The numbers of wolves as listed in the Federal Register for Washington are low. According to the Washington Gray Wolf Conservation and Management 2017 Annual Report, which was a cooperative effort by the Washington Department of Fish and Wildlife, Confederated Colville Tribes, Spokane Tribe of Indians, USDA-APHIS Wildlife Services, and U.S. Fish and Wildlife Service, there is minimum count of at least 122 known wolves in 22 known packs, including at least 14 breeding pairs at the end of 2017. Wolves are breeding in Washington and their populations are growing rapidly with an estimated growth rate of 24% a year.

As we said earlier our mission is to encourage management by wildlife professionals based on scientific data, rather than false rhetoric and emotion. The animal-rights community is the king of rhetoric and emotion. This from CNN, The Center for Biological Diversity called the proposal a death sentence for gray wolves across the country, saying the animal will be hunted. In the Northern Rocky Mountain Recovery Area, wolves have had federal protection removed by Congress in the eastern one-third of Washington and Oregon, and in the entire states of Montana, Idaho, and Wyoming. Both Wyoming and Montana have wolf hunts, and Idaho has both wolf hunting and trapping. Wolf populations are not declining in any one of these states. Where wolves have federal protections removed in the eastern one-third of Washington, they are protected under the states Endangered Species Act. The Confederated Colville Tribes, under their rights by the Stevens Treaty and confirmed by several court decisions, are killing wolves year-round with no bag limits on their reservation and their ceded hunting areas on the North Half. In this area wolf density per square mile is greater than anywhere in Idaho. Wolf populations continue to grow. This debunks the Center for Biological Diversity argument. State agencies are perfectly capable of managing wolves. It is time to turn control of wolf management to the states. State management is already working!

The most important factor in wolf recovery is social tolerance. Without social tolerance there will be no wolf recovery. When wolves were first introduced and wolves were protected everywhere, APHIS killed wolves to keep social tolerance. According to the US Department of Agriculture Journal of Mammalogy, APHIS killed 2,400 wolves in response to over 6,000 sheep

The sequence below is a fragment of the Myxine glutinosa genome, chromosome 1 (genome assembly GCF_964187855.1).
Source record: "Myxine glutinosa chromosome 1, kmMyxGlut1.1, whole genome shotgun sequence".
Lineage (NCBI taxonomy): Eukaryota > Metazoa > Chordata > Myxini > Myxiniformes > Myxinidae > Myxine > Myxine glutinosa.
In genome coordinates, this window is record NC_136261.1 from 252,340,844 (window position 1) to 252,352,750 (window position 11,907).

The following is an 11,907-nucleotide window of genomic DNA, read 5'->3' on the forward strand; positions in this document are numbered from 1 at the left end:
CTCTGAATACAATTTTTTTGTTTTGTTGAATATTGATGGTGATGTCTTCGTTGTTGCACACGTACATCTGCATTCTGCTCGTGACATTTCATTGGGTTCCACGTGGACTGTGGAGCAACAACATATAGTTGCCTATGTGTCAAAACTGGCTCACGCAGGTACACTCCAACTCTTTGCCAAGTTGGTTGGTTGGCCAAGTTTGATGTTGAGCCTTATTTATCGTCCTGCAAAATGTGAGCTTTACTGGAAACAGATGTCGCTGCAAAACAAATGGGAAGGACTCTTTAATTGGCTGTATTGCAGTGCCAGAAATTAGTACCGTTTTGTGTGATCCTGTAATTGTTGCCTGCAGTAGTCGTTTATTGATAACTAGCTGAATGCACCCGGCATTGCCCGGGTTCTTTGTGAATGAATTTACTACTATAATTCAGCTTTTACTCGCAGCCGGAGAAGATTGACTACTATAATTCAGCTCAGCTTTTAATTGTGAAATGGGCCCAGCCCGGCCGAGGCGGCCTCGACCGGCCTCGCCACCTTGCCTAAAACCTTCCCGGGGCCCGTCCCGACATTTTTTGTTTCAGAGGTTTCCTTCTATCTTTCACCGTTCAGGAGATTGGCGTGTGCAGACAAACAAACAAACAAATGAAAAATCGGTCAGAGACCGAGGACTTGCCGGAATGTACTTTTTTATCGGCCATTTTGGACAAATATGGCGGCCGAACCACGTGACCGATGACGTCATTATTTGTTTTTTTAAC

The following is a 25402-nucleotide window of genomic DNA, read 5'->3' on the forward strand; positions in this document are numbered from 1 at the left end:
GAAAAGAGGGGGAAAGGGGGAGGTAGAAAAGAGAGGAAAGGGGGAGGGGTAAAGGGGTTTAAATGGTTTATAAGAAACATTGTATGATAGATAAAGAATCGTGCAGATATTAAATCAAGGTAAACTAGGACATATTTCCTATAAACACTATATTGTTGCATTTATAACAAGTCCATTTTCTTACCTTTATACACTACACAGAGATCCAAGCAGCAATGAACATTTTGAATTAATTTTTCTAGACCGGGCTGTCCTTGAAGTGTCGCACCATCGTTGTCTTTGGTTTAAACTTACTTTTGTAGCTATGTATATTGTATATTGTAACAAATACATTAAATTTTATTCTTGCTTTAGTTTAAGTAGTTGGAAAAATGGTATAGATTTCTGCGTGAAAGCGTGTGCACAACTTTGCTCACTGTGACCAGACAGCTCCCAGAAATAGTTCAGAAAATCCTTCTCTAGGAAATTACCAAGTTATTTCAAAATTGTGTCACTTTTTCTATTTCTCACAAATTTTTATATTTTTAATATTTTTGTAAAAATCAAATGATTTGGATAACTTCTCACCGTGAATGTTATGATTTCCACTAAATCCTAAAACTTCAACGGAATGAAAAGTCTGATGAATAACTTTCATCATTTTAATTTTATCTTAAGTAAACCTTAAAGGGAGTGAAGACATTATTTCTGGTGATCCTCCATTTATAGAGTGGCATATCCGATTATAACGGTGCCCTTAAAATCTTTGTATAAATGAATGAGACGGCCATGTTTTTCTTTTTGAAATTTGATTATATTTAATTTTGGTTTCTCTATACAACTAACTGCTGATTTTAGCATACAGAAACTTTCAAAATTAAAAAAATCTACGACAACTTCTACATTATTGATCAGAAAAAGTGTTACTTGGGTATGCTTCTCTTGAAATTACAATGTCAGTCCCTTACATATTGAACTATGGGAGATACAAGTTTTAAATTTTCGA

and cattle depredations in the Northern Rocky Mountain Recovery Area. Elizabeth Bradleys excellent work, Effects of Wolf Removal on Livestock Depredation Recurrence and Wolf Recovery in Montana, Idaho, and Wyoming, published in the Journal of Wildlife Management, found that the best way to stop recurring depredations is to remove the entire wolf pack as soon as possible after the first depredation has occurred, because depredating becomes a learned habit. Cattlemen lose much more than just direct loss from wolves when their cows and calves are killed. Their cattle have their head on a swivel, because they are nervous due to the presence of wolves. They dont eat as much, so they weigh less. Ranchers get less for their cattle because they come in underweight. The cattle are nervous, so the pregnancy rates are lower, and the ranchers have fewer calves. On top of that, the cows that do get pregnant, some self-abort due to stress from wolves. All these losses are huge to the ranching community, way more than the losses from cattle killed by wolves. The sheep producers suffer heavy losses as sheep are easy prey for wolves. People who live in rural areas with wolves have skin in the game, their livelihoods are at stake, many who have lived there for generations. These people are not going to sit by idly while wolves kill their livestock, their pets, and working animals. If nothing is being done to help them, these people will fight back, and wolves will die. Implementing this proposed rule is the best thing for wolves and people. We have stressed this before; local agencies know the needs of their communities and people better than federal bureaucrats. This proposed rule is the best thing for social tolerance and wolves by bringing control back to the states.